Salaried Members: Anti-Avoidance: Short term appointment
The TAAR may apply where an individual is on a short term appointment and makes a capital contribution so that Condition C is not met.
The point is that there is no intention for the appointment to last, the capital contribution is not for the enduring finance of the LLP.
This example shows an individual joining an LLP for a short-term engagement with no intention of being a partner.
A is an associate in a US law firm Adfsf GP. He is to be seconded to the UK “subsidiary” entity Adsfg LLP for a two year period to provide general legal support. During this period, he will be rewarded almost wholly by Disguised Salary.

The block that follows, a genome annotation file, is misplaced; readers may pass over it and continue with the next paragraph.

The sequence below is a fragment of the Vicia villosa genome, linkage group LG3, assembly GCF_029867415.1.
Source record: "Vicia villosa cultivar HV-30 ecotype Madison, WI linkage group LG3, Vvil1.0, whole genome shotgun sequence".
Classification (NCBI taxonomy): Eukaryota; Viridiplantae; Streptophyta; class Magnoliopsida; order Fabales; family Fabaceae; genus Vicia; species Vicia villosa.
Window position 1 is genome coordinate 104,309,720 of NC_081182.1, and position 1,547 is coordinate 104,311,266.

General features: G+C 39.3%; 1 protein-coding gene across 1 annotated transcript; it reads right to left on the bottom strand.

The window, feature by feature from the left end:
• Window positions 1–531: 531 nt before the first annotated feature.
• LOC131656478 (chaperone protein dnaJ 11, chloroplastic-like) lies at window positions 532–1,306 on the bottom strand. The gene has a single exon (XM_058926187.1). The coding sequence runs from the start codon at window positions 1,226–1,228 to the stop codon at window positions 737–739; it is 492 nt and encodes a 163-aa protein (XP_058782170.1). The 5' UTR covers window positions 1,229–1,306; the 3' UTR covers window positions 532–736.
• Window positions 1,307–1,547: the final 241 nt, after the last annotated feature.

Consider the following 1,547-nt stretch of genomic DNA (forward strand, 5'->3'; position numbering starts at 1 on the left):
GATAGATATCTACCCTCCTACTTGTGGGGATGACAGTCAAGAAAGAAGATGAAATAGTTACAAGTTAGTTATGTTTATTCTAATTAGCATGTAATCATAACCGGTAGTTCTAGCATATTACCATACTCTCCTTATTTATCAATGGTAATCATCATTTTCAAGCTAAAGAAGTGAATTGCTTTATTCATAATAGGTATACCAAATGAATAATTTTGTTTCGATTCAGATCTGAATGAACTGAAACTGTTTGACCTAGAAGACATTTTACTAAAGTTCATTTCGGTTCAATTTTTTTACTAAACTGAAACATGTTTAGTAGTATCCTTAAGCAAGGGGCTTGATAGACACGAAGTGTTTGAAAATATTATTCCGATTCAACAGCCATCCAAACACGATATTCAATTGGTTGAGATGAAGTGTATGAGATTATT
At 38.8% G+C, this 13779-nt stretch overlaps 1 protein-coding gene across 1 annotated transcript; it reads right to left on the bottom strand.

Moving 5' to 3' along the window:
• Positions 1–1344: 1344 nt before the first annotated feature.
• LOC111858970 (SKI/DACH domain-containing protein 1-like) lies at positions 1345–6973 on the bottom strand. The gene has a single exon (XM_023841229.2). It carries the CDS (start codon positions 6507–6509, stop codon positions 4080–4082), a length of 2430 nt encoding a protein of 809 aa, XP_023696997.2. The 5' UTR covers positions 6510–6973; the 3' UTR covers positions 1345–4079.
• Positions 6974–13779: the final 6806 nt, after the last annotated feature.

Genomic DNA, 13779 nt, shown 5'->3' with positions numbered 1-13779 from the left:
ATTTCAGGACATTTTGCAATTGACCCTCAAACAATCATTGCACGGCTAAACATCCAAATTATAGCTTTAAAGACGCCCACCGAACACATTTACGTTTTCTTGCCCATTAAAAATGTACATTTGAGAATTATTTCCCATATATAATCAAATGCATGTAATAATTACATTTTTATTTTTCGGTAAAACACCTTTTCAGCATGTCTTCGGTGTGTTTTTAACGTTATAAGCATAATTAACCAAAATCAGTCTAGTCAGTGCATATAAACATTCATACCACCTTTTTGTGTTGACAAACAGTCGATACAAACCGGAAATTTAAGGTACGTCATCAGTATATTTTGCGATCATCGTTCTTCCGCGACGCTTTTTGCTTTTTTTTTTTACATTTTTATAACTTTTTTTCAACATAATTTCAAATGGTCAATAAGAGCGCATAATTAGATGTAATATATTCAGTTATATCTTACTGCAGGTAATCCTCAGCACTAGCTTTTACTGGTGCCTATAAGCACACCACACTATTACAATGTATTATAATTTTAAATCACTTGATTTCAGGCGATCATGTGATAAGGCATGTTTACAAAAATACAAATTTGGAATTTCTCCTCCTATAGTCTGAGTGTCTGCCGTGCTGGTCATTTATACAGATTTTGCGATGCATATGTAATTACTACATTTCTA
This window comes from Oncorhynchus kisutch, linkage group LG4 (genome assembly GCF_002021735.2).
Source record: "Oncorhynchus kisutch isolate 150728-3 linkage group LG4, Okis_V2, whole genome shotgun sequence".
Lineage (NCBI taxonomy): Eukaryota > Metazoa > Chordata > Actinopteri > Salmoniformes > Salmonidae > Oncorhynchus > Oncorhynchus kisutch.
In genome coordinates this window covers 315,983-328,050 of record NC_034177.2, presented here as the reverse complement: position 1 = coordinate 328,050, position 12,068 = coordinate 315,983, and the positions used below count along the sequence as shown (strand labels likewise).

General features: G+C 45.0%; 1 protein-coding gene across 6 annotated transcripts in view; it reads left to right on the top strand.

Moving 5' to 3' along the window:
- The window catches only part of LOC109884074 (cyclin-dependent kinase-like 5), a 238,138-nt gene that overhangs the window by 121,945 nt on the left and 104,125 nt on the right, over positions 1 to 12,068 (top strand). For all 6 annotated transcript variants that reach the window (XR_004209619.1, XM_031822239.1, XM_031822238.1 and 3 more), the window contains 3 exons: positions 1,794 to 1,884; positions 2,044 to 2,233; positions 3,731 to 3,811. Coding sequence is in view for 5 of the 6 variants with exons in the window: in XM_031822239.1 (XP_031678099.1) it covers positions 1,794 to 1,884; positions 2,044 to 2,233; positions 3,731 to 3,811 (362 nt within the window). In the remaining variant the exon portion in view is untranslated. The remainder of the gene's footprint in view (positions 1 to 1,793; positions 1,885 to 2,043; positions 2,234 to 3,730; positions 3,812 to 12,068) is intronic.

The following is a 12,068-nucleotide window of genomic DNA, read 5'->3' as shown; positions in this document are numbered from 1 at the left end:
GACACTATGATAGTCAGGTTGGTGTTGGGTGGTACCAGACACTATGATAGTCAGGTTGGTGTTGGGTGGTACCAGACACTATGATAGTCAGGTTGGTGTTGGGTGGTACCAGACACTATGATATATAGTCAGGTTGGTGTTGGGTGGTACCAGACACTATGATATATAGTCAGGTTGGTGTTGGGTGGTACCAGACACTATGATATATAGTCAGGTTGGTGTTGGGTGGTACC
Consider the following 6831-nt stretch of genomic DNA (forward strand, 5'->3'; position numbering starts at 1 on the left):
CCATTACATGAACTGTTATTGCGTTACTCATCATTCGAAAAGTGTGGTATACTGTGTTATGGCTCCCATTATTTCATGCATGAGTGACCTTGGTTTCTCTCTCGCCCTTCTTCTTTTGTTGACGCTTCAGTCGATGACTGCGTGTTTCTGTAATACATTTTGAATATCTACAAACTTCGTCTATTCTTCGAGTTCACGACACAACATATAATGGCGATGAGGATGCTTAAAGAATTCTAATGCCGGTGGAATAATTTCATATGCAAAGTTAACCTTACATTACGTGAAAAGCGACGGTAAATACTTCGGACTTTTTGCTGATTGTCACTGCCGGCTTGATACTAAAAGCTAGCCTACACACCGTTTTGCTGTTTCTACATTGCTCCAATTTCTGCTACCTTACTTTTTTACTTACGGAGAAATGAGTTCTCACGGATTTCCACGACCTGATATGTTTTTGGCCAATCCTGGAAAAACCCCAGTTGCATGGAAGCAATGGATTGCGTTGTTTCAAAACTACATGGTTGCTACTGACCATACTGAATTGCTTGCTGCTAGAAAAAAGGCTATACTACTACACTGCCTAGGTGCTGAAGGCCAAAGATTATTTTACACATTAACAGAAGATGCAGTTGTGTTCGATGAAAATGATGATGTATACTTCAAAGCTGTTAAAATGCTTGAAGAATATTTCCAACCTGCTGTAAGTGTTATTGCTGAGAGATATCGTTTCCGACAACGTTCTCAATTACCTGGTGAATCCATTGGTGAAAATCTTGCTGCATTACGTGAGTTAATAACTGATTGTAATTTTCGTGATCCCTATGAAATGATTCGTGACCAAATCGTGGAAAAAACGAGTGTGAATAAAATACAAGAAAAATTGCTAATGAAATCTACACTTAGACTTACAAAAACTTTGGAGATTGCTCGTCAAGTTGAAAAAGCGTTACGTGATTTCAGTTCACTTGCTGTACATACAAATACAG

He and the LLP agree as part of his terms of engagement as a member that he must contribute capital of 30% of the Disguised Salary which will be repayable immediately after the end of the two years. The firm is extremely well capitalised and there is no real prospect of the capital being at risk. He is also given voting rights on matters which are expressed to be significant, but in reality he is a junior member with no significant influence over the firm’s affairs.
Neither the capital nor A’s involvement with the firm is intended to be enduring. His connection with the firm is like that of an employee on secondment rather than a partner, and there are from day one arrangements for his departure after a set period.
On the facts, the TAAR will apply.